Generally, clustering tools do only one thing. That is to cluster similar objects together of a given dataset. CMSR neural clustering is a segmentation modeling system. It builds segmentation models. Then models are used to segment not only the dataset used for network training but also other datasets stored in database systems. In addition, it can be used for predictive modeling for statistical inferences: probabilities, averages, and classification. As a matter of fact, CMSR uses predictive segmentation modeling to perform data segmentation! Network is trained to learn clustering patterns as well as statistics of resulting segmentation. Then, the network is applied to datasets for segmentation and statistical value prediction. CMSR predictive segmentation modeling is based on Radial Basis Functions (RBF). It's a variant form that allows flexible use of models. The most prominent use of segmentation modeling is behavior modeling on time-variant variables. In addition, it can be used as an alternative modeling method to standard predictive modeling methods.

Behavioral modeling on Time-variant variables

The very idea of clustering along the similar attributes is that people (or objects) with similar properties tend to exhibit similar behaviors. It is very important to note that the similarity in terms of attributes may change over time. Clustering with time-varying variables can be a challenging task with other techniques. In RFM database marketing, for example, it is a common practice to segment customers based on "recency", "frequency", and "monetary values". Once marketing campaign is completed, the values change. Modeling on neither previous nor current values will produce optimal results. It is desirable to develop segmentation models based on the values at the time of previous campaigns, and to segment the customers based on the current values (or at the time of catalog mailing) using the segmentation models. The result will be better segmentation that will exhibit more predictive power! For more, click RFM Segmentation Marketing.

Predictive Modeling vs Statistical Predictive Modeling

The main difference between predictive modeling and statistical predictive segmentation modeling is the sorts of values they predict. In a nutshell, segmentation modeling predicts statistical aggregates such as probabilities and averages. Note that segmentation induces partitions that may consist of multiple instances on which statistical aggregates can be inferred. Predictive modeling, on the other hand, is not designed to predict aggregate values. Segmentation modeling is useful in situations where events interested have very low frequency of occurring and, thus, application of predictive modeling becomes un-suitable. Such events can be best inferred with attached probabilities or averages. Typical examples may include catalog mail marketing, insurance scoring and credit scoring, and so on.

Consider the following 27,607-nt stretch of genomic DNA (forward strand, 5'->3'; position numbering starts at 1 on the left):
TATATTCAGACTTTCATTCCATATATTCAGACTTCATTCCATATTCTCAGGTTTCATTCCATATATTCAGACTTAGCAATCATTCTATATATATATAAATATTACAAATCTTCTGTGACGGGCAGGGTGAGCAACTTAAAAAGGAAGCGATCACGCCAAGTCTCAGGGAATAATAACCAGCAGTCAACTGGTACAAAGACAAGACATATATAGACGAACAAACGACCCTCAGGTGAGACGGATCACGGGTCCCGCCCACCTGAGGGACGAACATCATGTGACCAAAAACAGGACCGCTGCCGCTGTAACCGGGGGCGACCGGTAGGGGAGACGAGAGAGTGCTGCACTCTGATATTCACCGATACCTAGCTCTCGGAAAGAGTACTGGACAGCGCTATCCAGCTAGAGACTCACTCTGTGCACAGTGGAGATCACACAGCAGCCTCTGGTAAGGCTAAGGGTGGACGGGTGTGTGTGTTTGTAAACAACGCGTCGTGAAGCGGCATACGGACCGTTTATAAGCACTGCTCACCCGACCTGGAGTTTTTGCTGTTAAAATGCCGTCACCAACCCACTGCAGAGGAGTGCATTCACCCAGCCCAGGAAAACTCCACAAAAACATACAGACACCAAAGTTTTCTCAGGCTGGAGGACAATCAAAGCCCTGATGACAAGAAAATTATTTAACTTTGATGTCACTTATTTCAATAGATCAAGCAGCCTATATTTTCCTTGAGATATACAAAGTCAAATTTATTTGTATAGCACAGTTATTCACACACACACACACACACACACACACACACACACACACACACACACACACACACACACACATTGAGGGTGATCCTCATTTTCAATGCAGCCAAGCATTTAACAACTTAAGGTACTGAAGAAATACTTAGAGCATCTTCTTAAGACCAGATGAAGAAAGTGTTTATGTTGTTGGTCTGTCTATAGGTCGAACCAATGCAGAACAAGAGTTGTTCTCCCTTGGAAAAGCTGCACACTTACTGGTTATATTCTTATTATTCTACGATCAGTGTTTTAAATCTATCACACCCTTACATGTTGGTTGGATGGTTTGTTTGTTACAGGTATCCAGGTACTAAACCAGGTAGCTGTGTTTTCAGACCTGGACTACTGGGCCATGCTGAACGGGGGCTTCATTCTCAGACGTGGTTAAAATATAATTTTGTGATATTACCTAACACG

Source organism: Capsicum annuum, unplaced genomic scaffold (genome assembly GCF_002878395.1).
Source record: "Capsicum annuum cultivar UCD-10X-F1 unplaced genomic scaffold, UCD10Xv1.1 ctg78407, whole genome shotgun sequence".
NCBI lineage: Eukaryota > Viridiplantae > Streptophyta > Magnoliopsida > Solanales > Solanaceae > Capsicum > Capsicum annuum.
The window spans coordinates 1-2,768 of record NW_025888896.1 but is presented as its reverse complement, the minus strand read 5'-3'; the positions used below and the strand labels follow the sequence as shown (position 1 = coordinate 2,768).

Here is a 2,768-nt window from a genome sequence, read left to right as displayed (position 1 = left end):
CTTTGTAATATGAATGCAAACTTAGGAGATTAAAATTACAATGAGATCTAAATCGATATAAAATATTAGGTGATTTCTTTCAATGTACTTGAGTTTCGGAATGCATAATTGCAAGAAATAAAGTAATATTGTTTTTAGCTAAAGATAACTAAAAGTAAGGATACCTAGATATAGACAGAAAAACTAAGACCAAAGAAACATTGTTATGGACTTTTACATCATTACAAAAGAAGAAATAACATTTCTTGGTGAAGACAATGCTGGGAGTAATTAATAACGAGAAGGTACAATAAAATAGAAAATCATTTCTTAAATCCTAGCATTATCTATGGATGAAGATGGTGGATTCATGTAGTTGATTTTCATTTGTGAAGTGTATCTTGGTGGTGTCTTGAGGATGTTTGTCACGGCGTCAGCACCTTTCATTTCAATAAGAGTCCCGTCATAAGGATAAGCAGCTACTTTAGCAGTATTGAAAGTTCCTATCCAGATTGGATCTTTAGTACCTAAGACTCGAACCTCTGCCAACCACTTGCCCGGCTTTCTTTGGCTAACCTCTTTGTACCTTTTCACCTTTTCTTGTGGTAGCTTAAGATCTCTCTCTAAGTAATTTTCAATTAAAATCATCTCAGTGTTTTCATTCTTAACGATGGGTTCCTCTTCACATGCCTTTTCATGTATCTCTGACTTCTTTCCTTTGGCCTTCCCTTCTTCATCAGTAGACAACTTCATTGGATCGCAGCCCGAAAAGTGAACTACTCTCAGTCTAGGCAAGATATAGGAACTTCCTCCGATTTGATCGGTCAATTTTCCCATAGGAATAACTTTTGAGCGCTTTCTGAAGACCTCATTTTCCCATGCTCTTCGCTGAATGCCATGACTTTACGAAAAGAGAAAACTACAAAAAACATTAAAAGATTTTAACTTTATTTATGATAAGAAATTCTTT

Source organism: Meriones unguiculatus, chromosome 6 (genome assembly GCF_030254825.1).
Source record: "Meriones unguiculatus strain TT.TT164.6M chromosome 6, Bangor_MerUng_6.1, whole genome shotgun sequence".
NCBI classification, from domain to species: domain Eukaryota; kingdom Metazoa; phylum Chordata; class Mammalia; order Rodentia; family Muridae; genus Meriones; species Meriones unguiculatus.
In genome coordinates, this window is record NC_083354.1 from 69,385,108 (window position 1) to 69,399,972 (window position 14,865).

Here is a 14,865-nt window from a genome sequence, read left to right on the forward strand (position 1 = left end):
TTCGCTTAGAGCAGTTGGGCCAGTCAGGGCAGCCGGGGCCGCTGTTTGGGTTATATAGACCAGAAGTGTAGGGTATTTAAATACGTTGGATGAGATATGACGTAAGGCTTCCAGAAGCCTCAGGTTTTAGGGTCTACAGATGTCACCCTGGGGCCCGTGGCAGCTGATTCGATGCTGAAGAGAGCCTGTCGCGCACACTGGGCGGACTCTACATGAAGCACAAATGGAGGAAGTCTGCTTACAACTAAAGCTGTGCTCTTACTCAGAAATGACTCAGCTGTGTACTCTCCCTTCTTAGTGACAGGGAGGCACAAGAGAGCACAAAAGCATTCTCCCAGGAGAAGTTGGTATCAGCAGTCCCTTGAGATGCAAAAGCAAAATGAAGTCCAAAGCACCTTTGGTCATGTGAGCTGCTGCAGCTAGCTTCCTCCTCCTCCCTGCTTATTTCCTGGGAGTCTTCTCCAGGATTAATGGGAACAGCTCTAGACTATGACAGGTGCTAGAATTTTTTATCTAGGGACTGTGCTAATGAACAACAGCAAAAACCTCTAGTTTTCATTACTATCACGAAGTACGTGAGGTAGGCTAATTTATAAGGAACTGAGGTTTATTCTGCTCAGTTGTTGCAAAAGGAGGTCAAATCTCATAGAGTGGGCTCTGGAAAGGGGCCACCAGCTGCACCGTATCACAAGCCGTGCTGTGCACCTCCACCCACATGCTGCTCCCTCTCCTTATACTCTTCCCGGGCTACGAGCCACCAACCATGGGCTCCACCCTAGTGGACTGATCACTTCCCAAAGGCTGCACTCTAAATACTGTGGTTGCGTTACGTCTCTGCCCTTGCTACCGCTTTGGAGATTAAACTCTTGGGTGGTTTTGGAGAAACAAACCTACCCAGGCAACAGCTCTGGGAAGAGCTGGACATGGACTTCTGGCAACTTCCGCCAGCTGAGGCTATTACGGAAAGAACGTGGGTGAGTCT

Segmentation Variable Selection Methods

Although neural clustering can automatically adjust variable weights, it is often desirable to work only with variables of significant importance. Limiting to such variables can generate segments with simple and clean profiles. It is noted that careful segmentation-target variable selection is essential in predictive segmentation modeling. Unlike standard predictive modeling, predictive segmentation modeling relies on modeler's manual selection of predictive variables. Otherwise, segmentation may not induce models that show predictive power.

Identification of significant variables can be very difficult without proper tools. CMSR link analysis and predictive neural network can be used for analyzing variable's significance. It is noted that selection of segmentation variables using link analysis and/or predictive neural network assures that segmentation results will have predictive power. For more on segmentation variable selection methods, read Link Analysis.

For more about customer segmentation, please read Customer Segmentation.

Data Mining Tools for Segmentation

CMSR Data Miner supports segmentation tools based on neural networks. For software information and downloads, please read CMSR Data Miner.